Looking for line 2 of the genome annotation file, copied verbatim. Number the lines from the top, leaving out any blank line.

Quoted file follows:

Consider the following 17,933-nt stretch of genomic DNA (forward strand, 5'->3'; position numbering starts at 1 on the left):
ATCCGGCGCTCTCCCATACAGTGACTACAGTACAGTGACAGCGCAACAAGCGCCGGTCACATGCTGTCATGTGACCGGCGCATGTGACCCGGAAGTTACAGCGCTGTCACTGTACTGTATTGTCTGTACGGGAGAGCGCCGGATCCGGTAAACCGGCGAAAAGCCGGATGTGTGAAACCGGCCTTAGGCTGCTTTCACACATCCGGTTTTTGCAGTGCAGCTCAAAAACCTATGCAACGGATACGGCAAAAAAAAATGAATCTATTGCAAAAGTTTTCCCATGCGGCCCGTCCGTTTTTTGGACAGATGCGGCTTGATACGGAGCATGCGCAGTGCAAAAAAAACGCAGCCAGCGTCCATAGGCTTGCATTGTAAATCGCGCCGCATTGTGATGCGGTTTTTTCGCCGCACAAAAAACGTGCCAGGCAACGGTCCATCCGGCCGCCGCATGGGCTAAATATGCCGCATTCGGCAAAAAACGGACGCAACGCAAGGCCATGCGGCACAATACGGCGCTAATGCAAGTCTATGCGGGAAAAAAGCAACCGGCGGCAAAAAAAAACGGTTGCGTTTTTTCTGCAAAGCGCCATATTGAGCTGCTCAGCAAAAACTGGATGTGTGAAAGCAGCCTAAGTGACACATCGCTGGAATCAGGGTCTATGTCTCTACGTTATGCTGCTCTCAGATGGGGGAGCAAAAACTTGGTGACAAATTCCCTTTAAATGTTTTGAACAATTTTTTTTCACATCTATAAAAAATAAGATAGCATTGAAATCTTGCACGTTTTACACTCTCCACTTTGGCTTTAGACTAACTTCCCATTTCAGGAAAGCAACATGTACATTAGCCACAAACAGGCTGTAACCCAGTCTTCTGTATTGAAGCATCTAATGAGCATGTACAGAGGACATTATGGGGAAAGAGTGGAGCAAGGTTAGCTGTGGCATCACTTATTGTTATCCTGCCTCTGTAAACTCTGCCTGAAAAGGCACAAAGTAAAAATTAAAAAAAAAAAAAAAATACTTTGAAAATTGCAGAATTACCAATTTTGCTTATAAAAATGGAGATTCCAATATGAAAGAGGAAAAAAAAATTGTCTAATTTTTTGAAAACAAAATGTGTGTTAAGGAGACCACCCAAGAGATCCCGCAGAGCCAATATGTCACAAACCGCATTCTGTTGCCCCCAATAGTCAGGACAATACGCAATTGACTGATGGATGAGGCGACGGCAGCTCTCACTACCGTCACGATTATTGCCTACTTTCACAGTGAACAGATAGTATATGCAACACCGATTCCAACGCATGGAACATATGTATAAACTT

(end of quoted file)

ATCCGGCGCTCTCCCATACAGTGACTACAGTACAGTGACAGCGCAACAAGCGCCGGTCACATGCTGTCATGTGACCGGCGCATGTGACCCGGAAGTTACAGCGCTGTCACTGTACTGTATTGTCTGTACGGGAGAGCGCCGGATCCGGTAAACCGGCGAAAAGCCGGATGTGTGAAACCGGCCTTAGGCTGCTTTCACACATCCGGTTTTTGCAGTGCAGCTCAAAAACCTATGCAACGGATACGGCAAAAAAAAATGAATCTATTGCAAAAGTTTTCCCATGCGGCCCGTCCGTTTTTTGGACAGATGCGGCTTGATACGGAGCATGCGCAGTGCAAAAAAAACGCAGCCAGCGTCCATAGGCTTGCATTGTAAATCGCGCCGCATTGTGATGCGGTTTTTTCGCCGCACAAAAAACGTGCCAGGCAACGGTCCATCCGGCCGCCGCATGGGCTAAATATGCCGCATTCGGCAAAAAACGGACGCAACGCAAGGCCATGCGGCACAATACGGCGCTAATGCAAGTCTATGCGGGAAAAAAGCAACCGGCGGCAAAAAAAAACGGTTGCGTTTTTTCTGCAAAGCGCCATATTGAGCTGCTCAGCAAAAACTGGATGTGTGAAAGCAGCCTAAGTGACACATCGCTGGAATCAGGGTCTATGTCTCTACGTTATGCTGCTCTCAGATGGGGGAGCAAAAACTTGGTGACAAATTCCCTTTAAATGTTTTGAACAATTTTTTTTCACATCTATAAAAAATAAGATAGCATTGAAATCTTGCACGTTTTACACTCTCCACTTTGGCTTTAGACTAACTTCCCATTTCAGGAAAGCAACATGTACATTAGCCACAAACAGGCTGTAACCCAGTCTTCTGTATTGAAGCATCTAATGAGCATGTACAGAGGACATTATGGGGAAAGAGTGGAGCAAGGTTAGCTGTGGCATCACTTATTGTTATCCTGCCTCTGTAAACTCTGCCTGAAAAGGCACAAAGTAAAAATTAAAAAAAAAAAAAAAATACTTTGAAAATTGCAGAATTACCAATTTTGCTTATAAAAATGGAGATTCCAATATGAAAGAGGAAAAAAAAATTGTCTAATTTTTTGAAAACAAAATGTGTGTTAAGGAGACCACCCAAGAGATCCCGCAGAGCCAATATGTCACAAACCGCATTCTGTTGCCCCCAATAGTCAGGACAATACGCAATTGACTGATGGATGAGGCGACGGCAGCTCTCACTACCGTCACGATTATTGCCTACTTTCACAGTGAACAGATAGTATATGCAACACCGATTCCAACGCATGGAACATATGTATAAACTT